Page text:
Kulfa / Purslane Bhurji

Kulfa Bhurji

Kulfa / Purslane bhurji

Hi friends ! Looking for an easy yet tasty Kulfa/Purslane recipe? Learn how to make Kulfa/ Purslane Bhurji using healthy ingredients.We love  Kulfa ki bhurji . Kulfa / Purslane has thick and spongy leaves, and reddish stems, both of which are edible.

Botanical name : Portulaca Oleraceaa

Indian name : Kulfa

Kulfa Image 1

Although purslane is considered a weed in the United States, it may be eaten as a leaf vegetable. It has a slightly sour and salty taste and is eaten throughout much of Europe, the middle east, Asia, and Mexico. The stems, leaves and flower buds are all edible. Purslane may be used fresh as a salad, stir-fried, or cooked as spinach is, and because of its mucilaginous quality it also is suitable for soups and stews. Australian Aborigines use the seeds to make seedcakes. Greeks, who call it andrakla (αντράκλα) or glystrida (γλυστρίδα), use the leaves and the stems with feta cheese, tomato, onion, garlic, oregano, and olive oil, add it in salads, boil it or add to casseroled chicken. In Turkey, besides being used in salads and in baked pastries, it is cooked as a vegetable similar to spinach. In Albania it is also is used as a vegetable similar to spinach, mostly simmered and served in olive oil dressing, or mixed with other ingredients as a filling for dough layers of byrek. In the south of Portugal (Alentejo), “baldroegas” are used as a soup ingredient.

Names of this green leafy vegetable in other languages:

  • Bengali: Lunia, Bara Lunia
  • Hindi: Kulpha, Khursa,
  • Gujarati: Luni bhaji
  • Maharashtrian: Ghol
  • Tamil: Pachiri
  • Telugu: Gangapaayala, Peddapaayala, Payala kura, Peddapaavila aaku koora, Goli Kura
  • Kannada: Doddagoni Soppu
  • Arabic: Ba’le, Bakli, Farfhin, Arnuba, Bighal, Barabra (Maghrib), Rijl, Rujila, Al-hamqa, Al-baqla, Badalqa, Kharqa
  • Armenian: Perper
  • English: Purslane, Garden purslane, Pigweed, Hogweed
  • French: Pourpier potager
  • Greek: Glystiritha, Andrakln
  • Italian: Portulaca, Porcellana, Perchjazza (Bari, Apulia)
  • Spanish: Verdolaga
  • Turkish: Semizotu, Temizlik (Aksaray Province)
  • Urdu: Kulfa ki bhaji

Purslane / Kulfa is actually a super food. High in omega 3 fatty acids, purslane also possesses a variety of other nutritional benefits. Making appearances in farmers’ markets and even fancy restaurants, purslane should also become a household staple, as it is a potent health remedy.

What is Purslane?

Often labeled as a “weed,” purslane is actually a succulent herb. The plant is formally known as portulaca oleracea and less affectionately called little hogweed. The plant looks similar to the common jade plant and generally has fleshy, round leaves growing from a thin stalk.

The flavor components alone are often enough to make individuals try the herb. The leaves are the most important part of the plant and offer a moisture-rich bite similar to the crispness of a fresh cucumber. The leaves also render a note of lemony tang with a bit of a peppery finish.

Taste is not the only reason to eat this plant, however. It is considered by many as “a miracle plant.” Purslane / Kulfa literally has the highest level of omega 3 fats than any other green plants. It also boasts an assortment of other vitamins and nutrients.

 

Ingredients :

  • 500 gms Kulfa / purslane, washed and finely chopped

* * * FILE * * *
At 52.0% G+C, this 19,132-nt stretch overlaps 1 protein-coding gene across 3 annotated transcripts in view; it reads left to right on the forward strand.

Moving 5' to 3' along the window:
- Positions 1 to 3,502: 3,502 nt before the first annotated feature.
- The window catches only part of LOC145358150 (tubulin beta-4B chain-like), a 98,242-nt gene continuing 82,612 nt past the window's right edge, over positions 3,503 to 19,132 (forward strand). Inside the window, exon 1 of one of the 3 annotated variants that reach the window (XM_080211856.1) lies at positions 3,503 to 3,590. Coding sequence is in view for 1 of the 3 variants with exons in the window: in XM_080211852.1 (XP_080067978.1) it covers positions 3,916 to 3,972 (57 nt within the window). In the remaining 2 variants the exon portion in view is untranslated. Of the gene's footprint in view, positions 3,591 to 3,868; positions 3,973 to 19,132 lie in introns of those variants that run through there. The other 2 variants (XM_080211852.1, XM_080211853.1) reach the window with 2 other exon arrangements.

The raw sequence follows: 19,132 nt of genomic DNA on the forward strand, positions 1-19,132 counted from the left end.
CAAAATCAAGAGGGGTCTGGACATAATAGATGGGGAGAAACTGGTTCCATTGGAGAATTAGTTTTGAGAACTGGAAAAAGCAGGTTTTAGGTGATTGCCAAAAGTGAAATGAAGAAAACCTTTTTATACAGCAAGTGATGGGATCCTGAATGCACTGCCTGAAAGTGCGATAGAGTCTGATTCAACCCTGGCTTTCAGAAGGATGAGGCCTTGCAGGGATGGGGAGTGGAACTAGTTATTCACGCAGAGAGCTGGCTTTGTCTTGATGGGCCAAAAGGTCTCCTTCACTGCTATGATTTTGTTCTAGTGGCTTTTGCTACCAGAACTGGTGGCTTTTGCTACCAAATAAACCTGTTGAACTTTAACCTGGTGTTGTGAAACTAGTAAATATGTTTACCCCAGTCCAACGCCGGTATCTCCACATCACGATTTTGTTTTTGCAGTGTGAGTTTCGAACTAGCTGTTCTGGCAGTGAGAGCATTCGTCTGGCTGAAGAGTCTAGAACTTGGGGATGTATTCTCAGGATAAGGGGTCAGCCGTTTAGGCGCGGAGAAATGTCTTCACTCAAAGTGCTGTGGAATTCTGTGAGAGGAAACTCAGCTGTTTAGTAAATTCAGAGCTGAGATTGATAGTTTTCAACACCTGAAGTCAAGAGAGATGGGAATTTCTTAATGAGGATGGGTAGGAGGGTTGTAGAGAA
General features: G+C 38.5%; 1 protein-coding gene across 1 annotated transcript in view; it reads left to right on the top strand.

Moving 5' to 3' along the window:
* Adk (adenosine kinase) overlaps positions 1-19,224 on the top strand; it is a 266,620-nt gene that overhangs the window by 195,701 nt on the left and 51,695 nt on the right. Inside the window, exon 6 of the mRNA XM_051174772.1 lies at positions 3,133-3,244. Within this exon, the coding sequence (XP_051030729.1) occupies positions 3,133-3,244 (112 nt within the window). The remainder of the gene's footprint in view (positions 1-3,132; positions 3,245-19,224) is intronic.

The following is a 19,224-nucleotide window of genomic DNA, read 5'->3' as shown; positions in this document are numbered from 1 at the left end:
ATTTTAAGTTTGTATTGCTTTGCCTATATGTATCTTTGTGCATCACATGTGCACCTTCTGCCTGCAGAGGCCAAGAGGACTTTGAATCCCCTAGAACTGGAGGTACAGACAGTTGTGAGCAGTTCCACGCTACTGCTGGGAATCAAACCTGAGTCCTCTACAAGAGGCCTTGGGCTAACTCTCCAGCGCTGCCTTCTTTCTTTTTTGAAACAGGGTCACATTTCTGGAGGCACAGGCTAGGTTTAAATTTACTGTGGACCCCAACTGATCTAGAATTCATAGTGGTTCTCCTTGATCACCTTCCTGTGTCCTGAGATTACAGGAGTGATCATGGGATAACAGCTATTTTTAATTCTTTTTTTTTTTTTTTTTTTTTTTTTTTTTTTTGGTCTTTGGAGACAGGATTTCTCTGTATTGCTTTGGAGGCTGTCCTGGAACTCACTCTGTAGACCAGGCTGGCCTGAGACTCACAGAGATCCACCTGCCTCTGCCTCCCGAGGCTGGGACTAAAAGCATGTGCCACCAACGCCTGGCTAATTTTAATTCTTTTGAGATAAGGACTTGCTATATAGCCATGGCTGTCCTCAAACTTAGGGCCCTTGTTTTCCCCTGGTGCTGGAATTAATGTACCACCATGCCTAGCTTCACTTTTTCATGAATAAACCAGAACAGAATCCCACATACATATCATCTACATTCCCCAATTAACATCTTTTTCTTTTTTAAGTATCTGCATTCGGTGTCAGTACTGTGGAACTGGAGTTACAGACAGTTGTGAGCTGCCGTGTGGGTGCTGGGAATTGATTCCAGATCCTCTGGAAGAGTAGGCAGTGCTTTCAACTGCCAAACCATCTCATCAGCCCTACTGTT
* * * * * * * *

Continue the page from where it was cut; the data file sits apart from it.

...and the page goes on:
• 2 Medium size onions, finely chopped
  • 4 tbsp Chana dal / Bengal gram split
  • 1/4 tsp Asafetida / hing
  • 1 tsp salt
  • 1 level tsp Red Chili powder
  • 3 tbsp Olive oil or any other cooking oil

Method:

Step 1.

Heat the oil in a wok / kadahi / pan add asafetida / hing, sauté for few seconds till turns pink.

Step 2.

Add onions and fry onions in hot oil. When onions turn light golden, add Kulfa / Purslane, washed Chana dal / Bengal gram split, red chili powder and salt.

Step 3.

Mix well, sauté for a minute. Cover and cook on low flame till Chana dal / Bengal gram split is well cooked. Switch off the stove.

Step 4.

Serve hot with steamed white rice or any Indian bread of choice.

Health Benefits of Kulfa / Purslane:

In addition to its nearly 400mg of omega 3 fatty acids per serving, purslane also offers a variety of other nutrients.

The tender, leafy plant also possesses a number of nutrients including vitamin A, vitamin C, vitamin E, iron, calcium, manganese, magnesium, and potassium.These nutrients make the plant an effective herbal refreshment for health and wellness.

Its high concentrations of omega 3 fats make it an effective treatment for boosting heart health, lowering blood pressure and cholesterol, and controlling symptoms of attention deficit-hyperactivity disorder (ADHD) and autism.

Its nutrient profile also make it an effective treatment for diabetes, asthma, migraines, and osteoporosis.

The herb can even prevent cancer, promote skin health and boost immunity.

While labeled by the U.S. Department of Agriculture as a “noxious weed,” Kulfa / purslane is actually a beneficial health supplement. Above all, it is a taste and treat combination !

Ref. http://www.earthclinic.com/herbs/purslane.html

Nick’s kitchen medical Disclaimer:

  • Nick’s kitchen is for Vegetarians. It sometimes provides education and support to individuals who want to become vegetarian, or move toward a more vegetarian diet.
  • Nick’s kitchen provides some information on vegetarian and vegan diets to the best of their knowledge and abilities.
  • Nick’s kitchen does not claim to be health care professional, nutritionist, nor does it claims to treat any illness through vegan or vegetarian diet.
  • If you have a medical condition,Nick’s kitchen recommend that you consult your health care professionals before changing your diet.
  • Any changes that you make to your diet, and the results of those changes, are your decision and your responsibility.

 

 

 

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